Health officials confirmed Friday that a Maryland man who received a donated kidney more than a year ago contracted rabies and died from it.
The discovery was "very surprising" and only the second known time rabies has been transmitted through donated organs in the United States. The finding sent Centers for Disease Control and Prevention officers flying to the phones to alert three other people who'd received organs from the same donor. All have been treated and remain healthy.
Rabies is extremely rare in the United States, with only one to three deaths a year. The fact that it took more than a year for the recipient to begin to show symptoms threw investigators off, as usually rabies develops within a month or two.
"We were all saying, 'Wow, how is this possible?'" said Richard Franka, lead of the rabies team at CDC in Atlanta.
Here's what happened: In September of 2011 a Florida man died of encephalitis, an inflammation of the brain. His doctors couldn't find a reason for his illness.
At one point, the doctors thought it might have been some sort of poisoning "because they couldn't come up with a cause. They did a full work-up, they tested for everything they could think of. Even after he died, they sent more tests in and couldn't find a cause," said Matthew Kuehnert, director of CDC's office of blood, organ, and other tissue safety.
The man's family donated his kidneys, liver and heart. One of those kidneys went to a Maryland man. The recipient did fine until last month, when he, too, fell ill with unspecified encephalitis. The Maryland Department of Health and Mental Hygiene started an investigation into the case but couldn't find a cause for his illness. After several weeks doctors started to suspect he perhaps had rabies. Unfortunately, the patient died that same day, before they could begin treatment, Franka said.
Despite the common belief that rabies causes people to act crazy and foam at the mouth, it's actually difficult to diagnose and is easily confused with other pathogens that cause encephalitis, said Franka. CDC laboratory analysis showed that the rabies virus was a raccoon type. In the United States, there's only one recorded case of a person dying from a raccoon-type rabies virus.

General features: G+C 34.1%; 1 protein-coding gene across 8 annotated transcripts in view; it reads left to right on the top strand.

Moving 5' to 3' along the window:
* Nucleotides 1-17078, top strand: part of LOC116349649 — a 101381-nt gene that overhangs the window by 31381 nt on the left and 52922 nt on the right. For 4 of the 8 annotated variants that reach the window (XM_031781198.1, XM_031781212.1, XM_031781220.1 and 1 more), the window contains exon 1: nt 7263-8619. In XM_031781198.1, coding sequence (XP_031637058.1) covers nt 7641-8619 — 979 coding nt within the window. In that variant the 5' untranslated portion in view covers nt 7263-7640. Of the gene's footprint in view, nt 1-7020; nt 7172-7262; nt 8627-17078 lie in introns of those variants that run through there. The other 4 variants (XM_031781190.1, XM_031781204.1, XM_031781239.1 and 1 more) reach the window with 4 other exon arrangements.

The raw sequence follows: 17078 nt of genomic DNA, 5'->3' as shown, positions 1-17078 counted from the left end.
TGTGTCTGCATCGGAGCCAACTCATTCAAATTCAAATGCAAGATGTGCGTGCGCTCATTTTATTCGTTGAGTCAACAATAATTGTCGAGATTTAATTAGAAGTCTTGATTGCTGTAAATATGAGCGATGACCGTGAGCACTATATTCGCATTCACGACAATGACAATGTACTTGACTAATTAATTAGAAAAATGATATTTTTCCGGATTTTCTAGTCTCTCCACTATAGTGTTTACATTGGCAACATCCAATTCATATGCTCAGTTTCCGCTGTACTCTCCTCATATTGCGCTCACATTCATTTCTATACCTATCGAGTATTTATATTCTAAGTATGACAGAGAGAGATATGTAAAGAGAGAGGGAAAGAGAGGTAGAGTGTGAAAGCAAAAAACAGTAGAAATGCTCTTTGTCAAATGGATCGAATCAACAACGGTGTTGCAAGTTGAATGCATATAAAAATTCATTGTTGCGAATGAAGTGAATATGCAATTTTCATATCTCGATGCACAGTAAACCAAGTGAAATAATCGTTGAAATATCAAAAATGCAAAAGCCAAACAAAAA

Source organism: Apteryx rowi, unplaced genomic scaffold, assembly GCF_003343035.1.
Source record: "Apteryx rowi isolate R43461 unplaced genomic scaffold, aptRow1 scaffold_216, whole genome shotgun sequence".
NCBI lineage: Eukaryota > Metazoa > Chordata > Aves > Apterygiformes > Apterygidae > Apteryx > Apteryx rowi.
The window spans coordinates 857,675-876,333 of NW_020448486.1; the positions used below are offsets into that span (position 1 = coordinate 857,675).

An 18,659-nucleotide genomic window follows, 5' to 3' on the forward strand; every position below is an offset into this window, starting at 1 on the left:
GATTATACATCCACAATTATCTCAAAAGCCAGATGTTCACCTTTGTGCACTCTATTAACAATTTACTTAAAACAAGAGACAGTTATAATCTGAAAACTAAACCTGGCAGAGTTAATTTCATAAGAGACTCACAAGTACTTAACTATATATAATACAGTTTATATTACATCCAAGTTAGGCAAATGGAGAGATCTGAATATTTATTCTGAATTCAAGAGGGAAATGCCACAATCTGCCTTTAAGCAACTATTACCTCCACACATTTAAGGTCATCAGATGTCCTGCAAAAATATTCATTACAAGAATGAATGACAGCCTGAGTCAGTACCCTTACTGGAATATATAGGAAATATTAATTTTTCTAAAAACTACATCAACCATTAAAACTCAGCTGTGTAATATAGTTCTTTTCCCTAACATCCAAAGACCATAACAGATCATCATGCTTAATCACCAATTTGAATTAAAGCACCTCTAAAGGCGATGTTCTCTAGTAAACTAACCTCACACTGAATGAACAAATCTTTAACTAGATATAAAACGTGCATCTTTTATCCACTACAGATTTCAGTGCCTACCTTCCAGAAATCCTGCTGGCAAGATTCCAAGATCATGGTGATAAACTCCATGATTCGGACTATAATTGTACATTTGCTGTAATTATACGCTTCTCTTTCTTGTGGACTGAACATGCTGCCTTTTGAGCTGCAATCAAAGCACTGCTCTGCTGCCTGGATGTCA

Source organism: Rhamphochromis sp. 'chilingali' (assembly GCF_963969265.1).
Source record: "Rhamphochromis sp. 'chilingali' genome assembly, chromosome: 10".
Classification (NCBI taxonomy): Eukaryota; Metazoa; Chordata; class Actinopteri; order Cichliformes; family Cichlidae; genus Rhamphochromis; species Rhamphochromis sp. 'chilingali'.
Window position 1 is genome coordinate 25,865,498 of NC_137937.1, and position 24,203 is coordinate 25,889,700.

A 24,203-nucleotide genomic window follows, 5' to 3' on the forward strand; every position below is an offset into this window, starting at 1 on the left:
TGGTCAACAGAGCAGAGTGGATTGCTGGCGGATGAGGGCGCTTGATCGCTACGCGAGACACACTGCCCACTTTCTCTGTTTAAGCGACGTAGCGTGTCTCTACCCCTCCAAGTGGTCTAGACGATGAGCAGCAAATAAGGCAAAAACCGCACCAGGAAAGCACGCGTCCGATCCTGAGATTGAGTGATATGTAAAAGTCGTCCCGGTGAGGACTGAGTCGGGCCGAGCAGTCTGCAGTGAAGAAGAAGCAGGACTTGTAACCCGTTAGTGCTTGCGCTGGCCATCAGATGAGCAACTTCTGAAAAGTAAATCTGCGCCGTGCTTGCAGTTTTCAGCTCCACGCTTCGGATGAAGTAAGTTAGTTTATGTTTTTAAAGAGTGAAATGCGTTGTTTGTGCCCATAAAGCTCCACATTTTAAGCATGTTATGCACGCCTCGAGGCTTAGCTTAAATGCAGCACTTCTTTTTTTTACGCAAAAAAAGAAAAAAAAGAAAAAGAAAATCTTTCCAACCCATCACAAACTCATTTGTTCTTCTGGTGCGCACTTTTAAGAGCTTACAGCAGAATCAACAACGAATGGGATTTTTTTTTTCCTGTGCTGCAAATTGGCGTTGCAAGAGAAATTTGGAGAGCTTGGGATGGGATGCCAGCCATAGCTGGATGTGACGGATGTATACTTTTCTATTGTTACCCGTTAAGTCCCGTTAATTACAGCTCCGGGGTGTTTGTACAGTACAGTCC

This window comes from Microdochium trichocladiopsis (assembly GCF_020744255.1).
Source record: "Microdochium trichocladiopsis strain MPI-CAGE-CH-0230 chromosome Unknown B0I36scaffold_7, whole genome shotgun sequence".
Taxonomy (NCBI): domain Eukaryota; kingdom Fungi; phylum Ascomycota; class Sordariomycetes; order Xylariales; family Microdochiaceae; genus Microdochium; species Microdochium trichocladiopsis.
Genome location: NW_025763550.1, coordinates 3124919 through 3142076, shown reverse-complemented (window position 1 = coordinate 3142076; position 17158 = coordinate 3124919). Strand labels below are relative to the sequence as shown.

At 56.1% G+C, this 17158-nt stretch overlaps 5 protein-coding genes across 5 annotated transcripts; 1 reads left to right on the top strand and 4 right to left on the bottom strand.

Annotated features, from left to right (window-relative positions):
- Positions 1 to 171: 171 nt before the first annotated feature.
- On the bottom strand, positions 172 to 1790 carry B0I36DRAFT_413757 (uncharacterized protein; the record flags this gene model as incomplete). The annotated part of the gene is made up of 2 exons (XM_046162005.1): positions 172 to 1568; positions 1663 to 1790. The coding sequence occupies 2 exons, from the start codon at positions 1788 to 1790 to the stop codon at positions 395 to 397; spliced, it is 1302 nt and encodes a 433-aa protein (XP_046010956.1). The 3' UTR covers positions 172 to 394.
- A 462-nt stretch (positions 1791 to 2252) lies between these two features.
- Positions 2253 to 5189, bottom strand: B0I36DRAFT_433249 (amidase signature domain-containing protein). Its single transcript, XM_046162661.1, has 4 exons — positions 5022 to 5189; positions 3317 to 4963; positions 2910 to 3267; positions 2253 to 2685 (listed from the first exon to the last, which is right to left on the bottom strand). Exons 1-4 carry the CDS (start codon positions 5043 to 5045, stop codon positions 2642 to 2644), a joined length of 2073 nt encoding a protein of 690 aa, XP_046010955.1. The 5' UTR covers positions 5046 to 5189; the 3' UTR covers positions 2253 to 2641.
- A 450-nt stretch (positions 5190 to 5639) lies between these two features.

Then the question became: How did he get rabies? Investigators went over his life with a fine-toothed comb but couldn't find any indication he had been exposed to wildlife. They knew he'd gotten a donated kidney, "but we were thinking it couldn't be the transplant because of the long incubation period," said Franka. "We were wrong."
Each year in the United States about 28,000 people receive donated organs, said Joel Newman with the United Network for Organ Sharing in Richmond, Va. Only once before in the United States, in 2004, has an infected organ donor passed rabies along to organ recipients, and they all became ill and died very quickly.
Eventually investigators went back to the Florida organ donor's medical history. He, too, had no exposure to wildlife. Finally, when they dug further, they discovered that shortly before he became ill he had been living in North Carolina. Doctors now believe that's where he was infected, though they still don't know how.
The definitive laboratory finding that the Maryland man had, indeed, died of rabies came on March 8. "At that point we started urgently contacting the patients" who had received the donor's other kidney, liver and heart, said Kuehnert. They lived in Florida, Georgia and Illinois and each was immediately started on anti-rabies shots and remain in good health, he said.
All organ donors are run through an intensive screening for diseases that might be transmitted, such as hepatitis, HIV and cytomegalovirus. A detailed medical history is also taken and a physical inspection of the body is done, said Newman.
Rabies is not tested for because it is very difficult to detect before its victim begins to show symptoms, said CDC's Kuehnert. The testing can also take weeks. That's impossible in organ donation where the time window is less than 48 hours and for some organs just six hours.
Rabies is a viral disease often transmitted through the bite of a rabid animal. The virus infects the central nervous system, ultimately causing disease in the brain and death within days of the onset of illness if treatment is not begun in time. In the United States bat bites are the most frequent cause of rabies in humans.
Elizabeth Weise, USA TODAY